As part of a reorganization process, over 6,000 sales agents who had worked for Allstate as at-will employees were terminated with an offer to subsequently work for Allstate as independent contractors. The terminated employees who chose to convert to independent contractor status also received a bonus of at least $5,000.00 and were excused from an obligation to repay any outstanding office-expense advances. As a condition of converting to independent contractor status, the agents were required to sign a release waiving their existing legal claims against Allstate related to their employment or termination of employment. The majority of the terminated agents chose the option to convert to independent contractor status and signed the release.
The EEOC subsequently filed a lawsuit claiming the requirement to sign releases constituted unlawful retaliation in violation of Title VII of the Civil Rights Act of 1964 (“Title VII”), the Americans with Disabilities Act (“ADA”), and the Age Discrimination in Employment Act (“ADEA”) on the grounds that Allstate only allowed the agents to continue their careers with Allstate if they waived any discrimination claims. The EEOC sought a declaratory judgment invalidating the release. The EEOC alleged that the “protected employee activity” in question constituting opposition to unlawful discrimination was the refusal to sign the release of claims and that the associated “adverse employment action” by Allstate was the withdrawal of the option to convert to independent contractor status.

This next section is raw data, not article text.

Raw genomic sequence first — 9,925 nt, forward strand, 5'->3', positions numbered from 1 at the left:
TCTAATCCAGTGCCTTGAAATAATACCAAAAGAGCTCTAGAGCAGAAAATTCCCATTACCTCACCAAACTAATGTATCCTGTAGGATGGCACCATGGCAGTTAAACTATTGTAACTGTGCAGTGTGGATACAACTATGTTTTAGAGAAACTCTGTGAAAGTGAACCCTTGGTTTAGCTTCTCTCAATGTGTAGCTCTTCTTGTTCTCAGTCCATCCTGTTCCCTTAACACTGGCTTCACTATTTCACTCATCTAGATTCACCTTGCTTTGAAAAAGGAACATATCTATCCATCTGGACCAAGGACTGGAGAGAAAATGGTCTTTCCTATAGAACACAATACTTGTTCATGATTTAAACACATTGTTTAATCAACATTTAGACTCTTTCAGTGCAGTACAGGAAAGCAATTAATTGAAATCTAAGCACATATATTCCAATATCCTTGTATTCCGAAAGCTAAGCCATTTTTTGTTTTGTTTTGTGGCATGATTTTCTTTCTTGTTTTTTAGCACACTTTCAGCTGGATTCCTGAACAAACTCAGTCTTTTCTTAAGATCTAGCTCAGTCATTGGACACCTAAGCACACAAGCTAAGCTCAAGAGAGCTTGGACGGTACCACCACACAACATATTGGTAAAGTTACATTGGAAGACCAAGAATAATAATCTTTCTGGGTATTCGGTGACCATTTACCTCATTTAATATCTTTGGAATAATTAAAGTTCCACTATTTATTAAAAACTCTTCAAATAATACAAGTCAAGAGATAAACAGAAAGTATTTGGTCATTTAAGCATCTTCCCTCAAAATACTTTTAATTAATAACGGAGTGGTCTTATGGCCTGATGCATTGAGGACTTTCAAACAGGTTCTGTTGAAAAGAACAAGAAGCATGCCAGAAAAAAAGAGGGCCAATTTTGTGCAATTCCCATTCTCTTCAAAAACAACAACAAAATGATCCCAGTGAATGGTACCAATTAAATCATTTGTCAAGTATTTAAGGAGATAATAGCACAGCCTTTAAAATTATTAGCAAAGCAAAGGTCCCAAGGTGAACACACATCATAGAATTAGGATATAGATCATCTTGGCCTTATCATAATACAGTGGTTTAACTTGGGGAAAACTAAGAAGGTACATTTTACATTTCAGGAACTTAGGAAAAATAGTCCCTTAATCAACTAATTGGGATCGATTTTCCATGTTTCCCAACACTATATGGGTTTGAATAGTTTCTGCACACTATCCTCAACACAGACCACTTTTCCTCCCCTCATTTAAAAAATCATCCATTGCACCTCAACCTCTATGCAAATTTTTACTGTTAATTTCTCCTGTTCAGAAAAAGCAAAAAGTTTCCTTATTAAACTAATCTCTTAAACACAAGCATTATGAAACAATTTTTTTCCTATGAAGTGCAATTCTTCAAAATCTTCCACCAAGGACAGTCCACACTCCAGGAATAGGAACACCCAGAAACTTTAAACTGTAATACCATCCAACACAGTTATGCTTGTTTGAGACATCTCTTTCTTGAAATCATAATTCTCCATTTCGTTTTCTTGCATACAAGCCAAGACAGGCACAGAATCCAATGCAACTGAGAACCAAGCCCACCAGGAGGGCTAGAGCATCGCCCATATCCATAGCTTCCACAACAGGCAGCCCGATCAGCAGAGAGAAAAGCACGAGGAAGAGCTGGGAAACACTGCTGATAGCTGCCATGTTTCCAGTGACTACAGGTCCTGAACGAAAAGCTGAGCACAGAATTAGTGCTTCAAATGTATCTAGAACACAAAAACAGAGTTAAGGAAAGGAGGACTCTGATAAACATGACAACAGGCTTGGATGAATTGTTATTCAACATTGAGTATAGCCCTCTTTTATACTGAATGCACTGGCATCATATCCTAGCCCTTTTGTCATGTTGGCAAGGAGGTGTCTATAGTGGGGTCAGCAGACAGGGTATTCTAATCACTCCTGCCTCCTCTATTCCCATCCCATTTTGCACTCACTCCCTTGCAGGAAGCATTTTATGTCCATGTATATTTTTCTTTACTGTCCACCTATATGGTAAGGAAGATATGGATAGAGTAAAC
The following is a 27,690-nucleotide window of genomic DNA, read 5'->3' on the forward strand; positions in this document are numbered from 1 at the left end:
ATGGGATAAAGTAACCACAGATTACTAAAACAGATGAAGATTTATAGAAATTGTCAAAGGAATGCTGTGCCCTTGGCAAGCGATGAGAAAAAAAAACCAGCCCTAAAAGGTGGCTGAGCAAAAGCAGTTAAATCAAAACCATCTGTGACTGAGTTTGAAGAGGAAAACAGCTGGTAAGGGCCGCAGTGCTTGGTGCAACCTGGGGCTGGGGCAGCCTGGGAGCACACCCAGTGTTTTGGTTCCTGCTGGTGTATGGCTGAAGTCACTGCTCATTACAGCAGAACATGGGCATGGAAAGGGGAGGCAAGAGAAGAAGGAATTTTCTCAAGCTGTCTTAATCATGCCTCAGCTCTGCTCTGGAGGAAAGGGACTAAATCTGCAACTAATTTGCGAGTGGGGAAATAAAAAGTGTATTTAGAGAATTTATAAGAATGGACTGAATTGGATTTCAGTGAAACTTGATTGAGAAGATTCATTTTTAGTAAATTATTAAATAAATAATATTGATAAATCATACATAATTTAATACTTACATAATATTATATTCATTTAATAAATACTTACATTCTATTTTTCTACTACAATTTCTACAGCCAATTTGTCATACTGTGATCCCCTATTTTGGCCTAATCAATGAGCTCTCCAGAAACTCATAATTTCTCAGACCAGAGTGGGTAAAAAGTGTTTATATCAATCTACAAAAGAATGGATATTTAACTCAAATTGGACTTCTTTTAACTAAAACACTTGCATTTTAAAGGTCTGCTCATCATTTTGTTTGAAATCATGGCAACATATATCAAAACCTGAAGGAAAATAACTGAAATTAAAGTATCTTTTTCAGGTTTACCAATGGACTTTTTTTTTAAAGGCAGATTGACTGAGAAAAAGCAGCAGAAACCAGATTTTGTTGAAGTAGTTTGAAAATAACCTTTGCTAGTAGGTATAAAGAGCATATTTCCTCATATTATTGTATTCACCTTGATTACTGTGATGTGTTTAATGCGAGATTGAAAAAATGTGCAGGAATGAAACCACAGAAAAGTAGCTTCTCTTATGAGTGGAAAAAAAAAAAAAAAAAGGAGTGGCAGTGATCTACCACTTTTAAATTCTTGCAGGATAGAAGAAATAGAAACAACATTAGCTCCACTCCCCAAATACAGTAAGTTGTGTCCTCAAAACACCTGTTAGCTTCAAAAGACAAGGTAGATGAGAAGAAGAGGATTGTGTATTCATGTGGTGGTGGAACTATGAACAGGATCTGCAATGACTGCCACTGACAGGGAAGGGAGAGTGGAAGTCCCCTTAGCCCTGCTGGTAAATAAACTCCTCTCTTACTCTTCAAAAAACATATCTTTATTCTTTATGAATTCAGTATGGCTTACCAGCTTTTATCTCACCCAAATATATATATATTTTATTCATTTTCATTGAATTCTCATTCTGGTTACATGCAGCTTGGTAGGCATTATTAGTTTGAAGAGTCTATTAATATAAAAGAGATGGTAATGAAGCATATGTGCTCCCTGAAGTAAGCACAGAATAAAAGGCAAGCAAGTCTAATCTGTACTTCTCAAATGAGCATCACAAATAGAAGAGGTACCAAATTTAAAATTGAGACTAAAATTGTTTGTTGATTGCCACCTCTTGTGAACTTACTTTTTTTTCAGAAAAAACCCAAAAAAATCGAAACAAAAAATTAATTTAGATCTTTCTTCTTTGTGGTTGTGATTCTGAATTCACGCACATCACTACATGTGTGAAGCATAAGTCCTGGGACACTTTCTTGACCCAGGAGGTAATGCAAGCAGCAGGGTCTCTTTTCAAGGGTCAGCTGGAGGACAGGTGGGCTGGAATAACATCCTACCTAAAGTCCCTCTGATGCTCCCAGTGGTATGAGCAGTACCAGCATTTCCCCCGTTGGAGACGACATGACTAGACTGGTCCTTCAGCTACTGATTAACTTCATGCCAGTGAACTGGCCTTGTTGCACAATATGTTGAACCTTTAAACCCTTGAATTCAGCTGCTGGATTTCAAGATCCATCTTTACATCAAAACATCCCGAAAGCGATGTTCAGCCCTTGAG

In February 2015 ruling that granted summary judgment in favor of Allstate, the U.S. Court of Appeals for the Third Circuit commented that the EEOC “fails to articulate any good reason why an employer cannot require a release of discrimination claims by a terminated employee in exchange for a new business relationship with the employer.” The Court stated that “the notion that the Conversion Option was inadequate consideration for the Release is remarkably counterintuitive.” The Court also found that the refusal to sign the release of claims does not communicate opposition sufficiently specific to qualify as protected employee activity for purposes of a retaliation claim. The Court further found that the EEOC could not establish the adverse employment action necessary to prove a violation of federal anti-retaliation laws. In the Court’s opinion, it was noted that the EEOC did not cite to any legal authority for the proposition that an employer commits an adverse action by denying an employee an unearned benefit (in this case, the option to convert to independent contractor status after discharge) on the basis of the employee’s refusal to sign a release. The ruling by the Third Circuit provides support for the proposition that the EEOC cannot arbitrarily limit the type of consideration exchangeable for a release of claims by a terminated employee.
The St. Louis employment attorneys at McMahon Berger have been representing employers across the country in labor and employment matters, including those relating to discrimination and retaliation, for almost sixty years, and are available to discuss these issues and others. As always, the foregoing is for informational purposes only and does not constitute legal advice regarding any particular situation as every situation must be evaluated on its own facts. The choice of a lawyer is an important decision and should not be based solely on advertisements.